'Germany' on Serious Eats

A Beginner's Guide to German Wine

Overwhelmed by German wine labels? Not sure how to figure out if a wine is going to be sweet or dry? We can help. Consider this your friendly introduction to the grapes, regions, and many reasons to love German wine. More

Beers You Should Know And Drink: Gose

What sets this style apart from a witbier are the adjuncts. Coriander and salt are added during (or after) the boil in order to create a fuller mouthfeel and added complexity. (This tradition may have arisen from salty springs that provided early brewers their water.) Typically brewed below 5.0% ABV, these session beers are ideal to crack open on a warm spring day. More

Snapshots from Germany's Wine Country: Mosel, Nahe, and Rheinhessen

It is one thing to drink wine at home, to open bottles at a dinner party, to remark on how delicious something is. It is one thing to read the long, hard-to-pronounce words on a label as you sip, and find a picture of that place online or in a book. It is another thing entirely to stand on that hard-to-pronounce hill and feel the wind pulling at your hair, feel the loose red rocks slipping under your sneakers. More

11 Delicious German Rieslings to Drink with Dinner Tonight

When people ask me about why riesling seems so trendy right now, my first answer is that it's delicious, and my second answer is that it's delicious with food. There isn't heavy oak or heavy alcohol to stand in the way of a happy match, and the wine tends to have a delicious herbal and mineral character that makes it a particularly fantastic partner for seafood. Want to try for yourself? What's for dinner tonight? More

Bottom Shelf Beer Olympics: Germany

Next Tuesday is my birthday, and for the first time in several decades I care slightly more about the occasion than the rest of you do. It's entirely possible that I wrote a big "Hey, it's my birthday!" post last year, but if so I assure you I was faking it, because last year my birthday was a Sunday. No one needs an excuse to drink outside on a summer Sunday afternoon, and a dozen sunshine beers is plenty parade enough for any well-adjusted partially grown man. More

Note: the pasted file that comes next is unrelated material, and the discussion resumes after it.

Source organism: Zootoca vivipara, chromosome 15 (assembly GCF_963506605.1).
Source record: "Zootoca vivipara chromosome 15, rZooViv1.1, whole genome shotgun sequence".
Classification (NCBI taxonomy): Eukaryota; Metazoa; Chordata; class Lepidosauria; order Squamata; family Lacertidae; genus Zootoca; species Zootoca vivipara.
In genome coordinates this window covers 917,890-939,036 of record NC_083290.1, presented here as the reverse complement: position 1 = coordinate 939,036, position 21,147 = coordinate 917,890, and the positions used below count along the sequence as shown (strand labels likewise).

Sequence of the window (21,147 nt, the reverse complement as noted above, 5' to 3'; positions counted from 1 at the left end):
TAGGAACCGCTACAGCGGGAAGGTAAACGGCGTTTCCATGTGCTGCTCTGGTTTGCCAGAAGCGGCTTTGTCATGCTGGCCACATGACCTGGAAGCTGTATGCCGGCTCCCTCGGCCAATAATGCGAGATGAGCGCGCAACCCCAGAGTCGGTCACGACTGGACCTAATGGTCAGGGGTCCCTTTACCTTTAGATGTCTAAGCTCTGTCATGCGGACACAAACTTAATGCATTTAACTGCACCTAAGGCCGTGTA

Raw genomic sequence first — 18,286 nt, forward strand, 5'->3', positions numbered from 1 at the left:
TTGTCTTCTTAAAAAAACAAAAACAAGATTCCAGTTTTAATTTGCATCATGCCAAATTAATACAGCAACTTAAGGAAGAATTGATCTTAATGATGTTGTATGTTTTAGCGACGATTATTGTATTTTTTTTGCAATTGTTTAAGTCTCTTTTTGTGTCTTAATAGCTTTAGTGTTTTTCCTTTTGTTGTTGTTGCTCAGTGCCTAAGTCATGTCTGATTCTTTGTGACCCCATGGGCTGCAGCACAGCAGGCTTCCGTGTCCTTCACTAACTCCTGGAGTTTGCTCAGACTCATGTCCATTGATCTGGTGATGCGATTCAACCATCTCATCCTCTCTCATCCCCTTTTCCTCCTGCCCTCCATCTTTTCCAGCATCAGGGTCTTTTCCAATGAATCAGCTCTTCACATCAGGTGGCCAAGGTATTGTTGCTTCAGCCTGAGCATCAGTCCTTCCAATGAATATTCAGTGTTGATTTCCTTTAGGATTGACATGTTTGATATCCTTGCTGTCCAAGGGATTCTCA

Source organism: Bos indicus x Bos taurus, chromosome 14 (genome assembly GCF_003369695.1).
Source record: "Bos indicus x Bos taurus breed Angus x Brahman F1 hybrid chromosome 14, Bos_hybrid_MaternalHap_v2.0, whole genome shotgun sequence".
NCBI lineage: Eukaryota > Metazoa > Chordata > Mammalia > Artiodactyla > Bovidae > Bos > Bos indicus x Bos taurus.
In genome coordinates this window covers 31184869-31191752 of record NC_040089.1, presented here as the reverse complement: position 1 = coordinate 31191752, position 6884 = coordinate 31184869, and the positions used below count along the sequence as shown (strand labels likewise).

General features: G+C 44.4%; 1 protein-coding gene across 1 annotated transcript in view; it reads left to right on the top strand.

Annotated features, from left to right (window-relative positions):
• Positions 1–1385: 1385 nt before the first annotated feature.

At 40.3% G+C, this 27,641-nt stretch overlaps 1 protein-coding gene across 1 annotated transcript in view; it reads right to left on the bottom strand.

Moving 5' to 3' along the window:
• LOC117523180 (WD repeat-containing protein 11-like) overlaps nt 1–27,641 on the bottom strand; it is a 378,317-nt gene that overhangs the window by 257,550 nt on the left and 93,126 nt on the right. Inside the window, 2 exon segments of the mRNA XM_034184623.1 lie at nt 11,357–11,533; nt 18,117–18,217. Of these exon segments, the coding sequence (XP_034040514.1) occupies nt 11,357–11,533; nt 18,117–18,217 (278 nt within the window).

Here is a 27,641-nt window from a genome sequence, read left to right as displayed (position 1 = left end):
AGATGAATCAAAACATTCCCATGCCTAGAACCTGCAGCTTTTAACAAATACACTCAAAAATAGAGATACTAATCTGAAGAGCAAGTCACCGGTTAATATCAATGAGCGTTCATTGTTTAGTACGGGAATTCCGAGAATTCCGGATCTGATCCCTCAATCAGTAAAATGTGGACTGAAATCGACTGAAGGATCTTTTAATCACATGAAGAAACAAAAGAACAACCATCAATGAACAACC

10 Food Souvenirs from Germany

When you think of German food, certain things tend to come to mind. Cabbage, potatoes, sauerkraut, schnitzel, potatoes, bread, pickles. But these things don't tend to travel well. Luckily, Germany is home to a whole host of other foods that can make the journey home just fine. And people will thank you. More

Snapshots from Germany: 10 Cheap Eats in Berlin

Berlin isn't the first city that comes to mind when thinking of Europe's rich culinary traditions. But hidden behind the thousands of döner shops is a hearty, affordable food scene, drawing from Berlin's multikulti landscape. Here are 10 cheap eats—currywurst, schnitzel, falafel, and more. More

Riesling Report: Willi Schaefer Graacher Himmelreich Kabinett 2008

Riesling nerds tend to sigh when you mention Willi Schaefer; the tiny production, the beautiful flavors, the few bottles they've sequestered away in long-term storage. There's an elegance and polish to this wine that you don't see at lower price levels, but the excitement is still there. A fennel and elderflower note reminded us a bit of pastis, with blue-green, mentholated eucalyptus-like flavor as it opens up. More

Oktoberfest: More Than a Wedding Party

Munich's Oktoberfest began not as a beer festival, but with a royal wedding—on October 12, 1810, Crown Prince Ludwig I of Bavaria married Therese of Saxe-Hildburghausen, and Bavaria rejoiced. Everyone in Munich was invited by the Bavarian National Guard to enjoy the five-day party. The field in which most events were held became known as Theresienwiese, in honor of the princess. In fact, it was so much fun (and remuneratively rewarding for Munich's city fathers) that it was decided to celebrate the royal couple's anniversary each year in similar style. More

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